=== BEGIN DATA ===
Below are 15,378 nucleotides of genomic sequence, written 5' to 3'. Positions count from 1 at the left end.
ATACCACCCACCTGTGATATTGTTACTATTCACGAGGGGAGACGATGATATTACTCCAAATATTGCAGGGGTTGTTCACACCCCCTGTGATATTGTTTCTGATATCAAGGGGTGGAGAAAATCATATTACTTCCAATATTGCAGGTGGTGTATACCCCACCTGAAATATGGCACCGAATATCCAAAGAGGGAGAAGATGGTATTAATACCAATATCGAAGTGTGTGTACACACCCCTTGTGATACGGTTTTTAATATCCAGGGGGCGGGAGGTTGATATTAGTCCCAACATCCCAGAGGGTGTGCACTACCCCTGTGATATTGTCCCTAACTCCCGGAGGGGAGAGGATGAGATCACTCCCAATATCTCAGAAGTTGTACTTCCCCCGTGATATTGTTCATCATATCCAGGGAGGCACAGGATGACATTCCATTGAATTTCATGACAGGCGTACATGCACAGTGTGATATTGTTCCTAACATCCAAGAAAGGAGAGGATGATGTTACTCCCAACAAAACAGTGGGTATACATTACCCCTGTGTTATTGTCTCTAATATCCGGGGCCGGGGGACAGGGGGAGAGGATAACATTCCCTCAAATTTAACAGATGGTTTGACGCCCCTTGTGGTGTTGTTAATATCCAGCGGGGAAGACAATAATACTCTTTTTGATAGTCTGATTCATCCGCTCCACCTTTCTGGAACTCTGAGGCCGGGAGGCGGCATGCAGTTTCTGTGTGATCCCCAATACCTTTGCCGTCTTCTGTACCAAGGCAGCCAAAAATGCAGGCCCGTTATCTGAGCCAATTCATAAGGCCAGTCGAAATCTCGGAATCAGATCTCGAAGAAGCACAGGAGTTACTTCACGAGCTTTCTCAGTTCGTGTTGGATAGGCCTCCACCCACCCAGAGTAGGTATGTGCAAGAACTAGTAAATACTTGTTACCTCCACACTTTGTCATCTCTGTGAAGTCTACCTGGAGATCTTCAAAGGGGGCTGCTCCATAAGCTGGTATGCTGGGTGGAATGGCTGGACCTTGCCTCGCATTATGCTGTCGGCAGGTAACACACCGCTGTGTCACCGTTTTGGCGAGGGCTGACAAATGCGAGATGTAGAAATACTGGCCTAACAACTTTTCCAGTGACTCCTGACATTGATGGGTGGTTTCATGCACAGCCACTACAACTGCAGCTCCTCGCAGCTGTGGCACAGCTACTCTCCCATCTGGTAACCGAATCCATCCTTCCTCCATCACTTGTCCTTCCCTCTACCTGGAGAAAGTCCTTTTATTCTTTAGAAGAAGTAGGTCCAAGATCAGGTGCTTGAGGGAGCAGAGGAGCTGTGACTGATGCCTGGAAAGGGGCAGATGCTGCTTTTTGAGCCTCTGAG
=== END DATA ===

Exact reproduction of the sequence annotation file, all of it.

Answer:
Below are 15,378 nucleotides of genomic sequence, written 5' to 3'. Positions count from 1 at the left end.
ATACCACCCACCTGTGATATTGTTACTATTCACGAGGGGAGACGATGATATTACTCCAAATATTGCAGGGGTTGTTCACACCCCCTGTGATATTGTTTCTGATATCAAGGGGTGGAGAAAATCATATTACTTCCAATATTGCAGGTGGTGTATACCCCACCTGAAATATGGCACCGAATATCCAAAGAGGGAGAAGATGGTATTAATACCAATATCGAAGTGTGTGTACACACCCCTTGTGATACGGTTTTTAATATCCAGGGGGCGGGAGGTTGATATTAGTCCCAACATCCCAGAGGGTGTGCACTACCCCTGTGATATTGTCCCTAACTCCCGGAGGGGAGAGGATGAGATCACTCCCAATATCTCAGAAGTTGTACTTCCCCCGTGATATTGTTCATCATATCCAGGGAGGCACAGGATGACATTCCATTGAATTTCATGACAGGCGTACATGCACAGTGTGATATTGTTCCTAACATCCAAGAAAGGAGAGGATGATGTTACTCCCAACAAAACAGTGGGTATACATTACCCCTGTGTTATTGTCTCTAATATCCGGGGCCGGGGGACAGGGGGAGAGGATAACATTCCCTCAAATTTAACAGATGGTTTGACGCCCCTTGTGGTGTTGTTAATATCCAGCGGGGAAGACAATAATACTCTTTTTGATAGTCTGATTCATCCGCTCCACCTTTCTGGAACTCTGAGGCCGGGAGGCGGCATGCAGTTTCTGTGTGATCCCCAATACCTTTGCCGTCTTCTGTACCAAGGCAGCCAAAAATGCAGGCCCGTTATCTGAGCCAATTCATAAGGCCAGTCGAAATCTCGGAATCAGATCTCGAAGAAGCACAGGAGTTACTTCACGAGCTTTCTCAGTTCGTGTTGGATAGGCCTCCACCCACCCAGAGTAGGTATGTGCAAGAACTAGTAAATACTTGTTACCTCCACACTTTGTCATCTCTGTGAAGTCTACCTGGAGATCTTCAAAGGGGGCTGCTCCATAAGCTGGTATGCTGGGTGGAATGGCTGGACCTTGCCTCGCATTATGCTGTCGGCAGGTAACACACCGCTGTGTCACCGTTTTGGCGAGGGCTGACAAATGCGAGATGTAGAAATACTGGCCTAACAACTTTTCCAGTGACTCCTGACATTGATGGGTGGTTTCATGCACAGCCACTACAACTGCAGCTCCTCGCAGCTGTGGCACAGCTACTCTCCCATCTGGTAACCGAATCCATCCTTCCTCCATCACTTGTCCTTCCCTCTACCTGGAGAAAGTCCTTTTATTCTTTAGAAGAAGTAGGTCCAAGATCAGGTGCTTGAGGGAGCAGAGGAGCTGTGACTGATGCCTGGAAAGGGGCAGATGCTGCTTTTTGAGCCTCTGAG